About that story from The Bitter Southerner

Some of you have been reading Rapid Eye Reality since 2001. Other folks have found it in the years since then. Some of you are just arriving after having read “Bust” on The Bitter Southerner. Welcome and welcome back.

Almost exactly five years ago at this time, I was sitting at the Redwood Bar and Grill with three amazing writers (Howard Swains, Ryan Kallberg, and Neal Pollack) and I told them the story I’m telling on The Bitter Southerner this week. I told them then because I was just a few days removed from walking through a bloody house and even fewer days removed from hanging out with a guy who had just won millions in Vegas. I was still reeling from both.

I showed the guys some pictures from the scene of the shootout that looked like this.



By the end of the night—best I can recall—we’d all decided it was a story that should be told. We just couldn’t figure out the right place to tell it.

By and by, I found The Bitter Southerner. It was the place I wished I had the vision to create. It gives a home to the best stories from and about the South. What’s more, the people behind it like whiskey, so we’re simpatico. By and further by, editor Chuck Reece found me, I told him this story, and here we are today. It’s the same story–now much more deeply-researched–told in exactly the right place.

“Bust” is coming out in four parts that will span one epic story over two parts, an epilogue, and an essay of a more personal nature. As they are published, I’ll link them here:

Bust (Part 1) The Guns of G-Vegas
Bust (Part 2) Go underground or leave home
Bust (Part 3) Southern Poker Refugees
Bust (Part 4) Final disclosures

Gallery of images from the crime scene

If you found this story because you know Rapid Eye Reality, then I would encourage you to read and support The Bitter Southerner. The site operates ad-free on funds it gets from supporters and people who buy the cool stuff from the General Store. In this digital “must-have-click-bait-to-survive” age, that seems almost ridiculous, but it’s working because the storytelling, photography, and design are as good as it gets, hands down.

Or in the more likely event you found me because of The Bitter Southerner and are wondering what I do when I’m not telling bloody poker stories, here’s a quick catch-up:

BradWillis.net: More about me and my writing
@BradWillis: My Twitter account
Rapid Eye Reality on Facebook: How to keep up with my writing via Facebook.

Although I spend a majority of my time writing about poker around the world, my nights and weekends often end up focusing on other subjects. Here are some recent pieces folks have told me they like.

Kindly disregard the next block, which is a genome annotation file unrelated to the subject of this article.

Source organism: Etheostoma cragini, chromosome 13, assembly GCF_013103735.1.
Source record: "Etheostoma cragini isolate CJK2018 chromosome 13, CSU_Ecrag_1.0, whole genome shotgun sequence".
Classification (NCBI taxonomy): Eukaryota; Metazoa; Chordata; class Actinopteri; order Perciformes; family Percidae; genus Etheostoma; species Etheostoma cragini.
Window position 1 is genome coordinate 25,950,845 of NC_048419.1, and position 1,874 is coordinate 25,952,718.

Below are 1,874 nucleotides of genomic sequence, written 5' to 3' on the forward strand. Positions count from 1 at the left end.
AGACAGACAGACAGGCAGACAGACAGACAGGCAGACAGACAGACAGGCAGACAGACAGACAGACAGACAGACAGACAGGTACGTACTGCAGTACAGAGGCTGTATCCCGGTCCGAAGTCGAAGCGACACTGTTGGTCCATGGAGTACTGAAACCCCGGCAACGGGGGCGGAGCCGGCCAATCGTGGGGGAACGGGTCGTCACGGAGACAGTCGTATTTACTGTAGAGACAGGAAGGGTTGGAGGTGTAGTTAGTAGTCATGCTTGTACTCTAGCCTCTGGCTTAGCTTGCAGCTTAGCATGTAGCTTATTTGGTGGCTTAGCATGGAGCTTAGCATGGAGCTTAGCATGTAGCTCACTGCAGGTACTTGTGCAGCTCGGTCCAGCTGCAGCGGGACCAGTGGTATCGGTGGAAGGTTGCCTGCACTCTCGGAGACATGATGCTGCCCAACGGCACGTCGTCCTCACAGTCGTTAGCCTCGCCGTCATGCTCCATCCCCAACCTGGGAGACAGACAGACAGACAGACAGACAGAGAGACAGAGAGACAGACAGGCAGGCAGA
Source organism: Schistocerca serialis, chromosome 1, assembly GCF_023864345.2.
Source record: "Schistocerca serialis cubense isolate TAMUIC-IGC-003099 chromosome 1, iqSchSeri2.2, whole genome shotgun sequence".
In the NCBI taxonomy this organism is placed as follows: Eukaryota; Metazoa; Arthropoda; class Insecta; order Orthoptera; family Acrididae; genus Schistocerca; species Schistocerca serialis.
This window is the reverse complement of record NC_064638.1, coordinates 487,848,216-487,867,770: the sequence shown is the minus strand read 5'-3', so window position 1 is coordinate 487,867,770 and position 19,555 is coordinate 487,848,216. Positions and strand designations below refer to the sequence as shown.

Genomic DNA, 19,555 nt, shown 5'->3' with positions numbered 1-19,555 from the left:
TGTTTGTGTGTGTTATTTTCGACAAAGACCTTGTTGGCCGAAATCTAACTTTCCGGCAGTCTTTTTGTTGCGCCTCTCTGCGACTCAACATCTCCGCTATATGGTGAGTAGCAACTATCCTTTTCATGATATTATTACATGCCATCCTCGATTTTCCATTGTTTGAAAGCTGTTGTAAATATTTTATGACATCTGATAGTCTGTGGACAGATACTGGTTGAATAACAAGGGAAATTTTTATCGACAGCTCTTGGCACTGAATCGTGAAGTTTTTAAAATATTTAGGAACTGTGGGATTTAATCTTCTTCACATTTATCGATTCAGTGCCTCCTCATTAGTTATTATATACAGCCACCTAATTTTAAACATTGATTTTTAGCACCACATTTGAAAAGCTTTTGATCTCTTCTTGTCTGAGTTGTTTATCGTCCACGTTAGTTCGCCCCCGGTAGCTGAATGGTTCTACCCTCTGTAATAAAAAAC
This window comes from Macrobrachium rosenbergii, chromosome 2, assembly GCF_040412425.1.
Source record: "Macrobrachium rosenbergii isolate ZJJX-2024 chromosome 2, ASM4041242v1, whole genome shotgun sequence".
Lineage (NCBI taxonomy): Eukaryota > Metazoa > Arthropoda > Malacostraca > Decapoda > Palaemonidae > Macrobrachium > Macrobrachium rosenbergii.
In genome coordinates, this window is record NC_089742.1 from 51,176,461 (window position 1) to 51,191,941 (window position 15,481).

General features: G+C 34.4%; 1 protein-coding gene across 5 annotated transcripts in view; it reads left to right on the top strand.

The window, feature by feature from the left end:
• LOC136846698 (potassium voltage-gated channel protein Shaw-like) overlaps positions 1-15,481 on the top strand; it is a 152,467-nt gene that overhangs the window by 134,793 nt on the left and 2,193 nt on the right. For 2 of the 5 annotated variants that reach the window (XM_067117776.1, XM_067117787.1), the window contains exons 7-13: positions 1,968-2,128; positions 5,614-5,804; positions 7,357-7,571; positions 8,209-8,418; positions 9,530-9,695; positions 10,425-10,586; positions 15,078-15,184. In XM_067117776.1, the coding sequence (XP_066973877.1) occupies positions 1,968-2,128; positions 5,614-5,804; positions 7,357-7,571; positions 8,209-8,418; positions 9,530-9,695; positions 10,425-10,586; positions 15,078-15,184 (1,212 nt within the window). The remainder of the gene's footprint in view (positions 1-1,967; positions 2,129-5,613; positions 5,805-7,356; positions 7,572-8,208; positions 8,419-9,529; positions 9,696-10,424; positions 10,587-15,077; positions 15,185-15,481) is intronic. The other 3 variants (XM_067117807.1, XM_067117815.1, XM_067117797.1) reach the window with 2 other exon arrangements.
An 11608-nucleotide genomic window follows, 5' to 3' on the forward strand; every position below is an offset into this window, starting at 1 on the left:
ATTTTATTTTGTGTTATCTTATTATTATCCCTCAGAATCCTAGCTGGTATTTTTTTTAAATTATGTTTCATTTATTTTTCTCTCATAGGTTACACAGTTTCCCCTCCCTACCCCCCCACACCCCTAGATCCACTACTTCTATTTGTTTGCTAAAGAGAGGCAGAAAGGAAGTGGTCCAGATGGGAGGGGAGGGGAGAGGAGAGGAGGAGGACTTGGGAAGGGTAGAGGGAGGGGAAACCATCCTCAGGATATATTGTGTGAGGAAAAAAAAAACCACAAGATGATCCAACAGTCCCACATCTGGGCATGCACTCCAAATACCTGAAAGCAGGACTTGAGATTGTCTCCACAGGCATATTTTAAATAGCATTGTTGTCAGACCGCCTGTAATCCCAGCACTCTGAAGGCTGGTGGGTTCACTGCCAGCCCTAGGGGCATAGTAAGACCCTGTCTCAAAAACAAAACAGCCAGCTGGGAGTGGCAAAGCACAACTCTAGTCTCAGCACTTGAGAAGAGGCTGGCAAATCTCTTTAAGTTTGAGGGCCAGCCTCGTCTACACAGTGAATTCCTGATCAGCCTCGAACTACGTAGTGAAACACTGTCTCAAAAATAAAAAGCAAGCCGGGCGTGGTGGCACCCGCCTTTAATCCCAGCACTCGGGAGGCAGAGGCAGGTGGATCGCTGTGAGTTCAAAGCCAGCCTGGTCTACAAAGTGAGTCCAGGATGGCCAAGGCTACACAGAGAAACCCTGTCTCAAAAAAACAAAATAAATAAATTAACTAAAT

Carry me home: My flight home with an American hero

The monsters are real: When a monster stole a little girl from my hometown

Giggling at hell: Children practicing how not to get murdered

This is our home: Raising my white children 2015 South Carolina

Dear Son: On the morning of Sandy Hook

If you’d like to read more, I’ve posted other links in the clips section of BradWillis.net.

That night at the Redwood, we had a friendly bartender and we told a lot of stories, but the one I’m telling this week is the one that has stuck with me ever since. It’s not a happy story, and it’s still too early to tell if it will have a happy ending. Nevertheless, it’s a story that I felt had to be told. So, thanks to The Bitter Southerner for helping me tell it.


Brad Willis

Brad Willis is a writer based in Greenville, South Carolina. Willis spent a decade as an award-winning broadcast journalist. He has worked as a freelance writer, columnist, and professional blogger since 2005. He has also served as a commentator and guest on a wide variety of television, radio, and internet shows.

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3 Responses

  1. Rick Lecture says:

    A very well written story of a terrible night. This happened not long after I was learning all of the ins and outs of Greenville’s poker underground. I know several of the people involved and heard many of the stories but this really showed every side of it.

    Great job.

  2. John Jeter says:

    You are beyond incredible.

  3. David Bass says:

    Brad, the Bust series on Bitter Southerner is fantastic. A few weeks ago, I was playing at a private game in Raleigh, NC that was raided. As raids go, this one was almost lame. Two agents, a simple knock on the door, nobody freaked out, no weapons drawn, all players released in less than 10 minutes, no cash or property confiscated and the host not charged with any crime. They just told him to shut it down.

    Of course, many years from now when I try to recount the incident for my grandchildren, I’ll tell a fish tale, and your chronicle of Aaron Awtry’s saga will inform my narrative. Maybe with a few re-reads of your story and enough self-delusion, I’ll begin to believe I was actually there.

    KKing David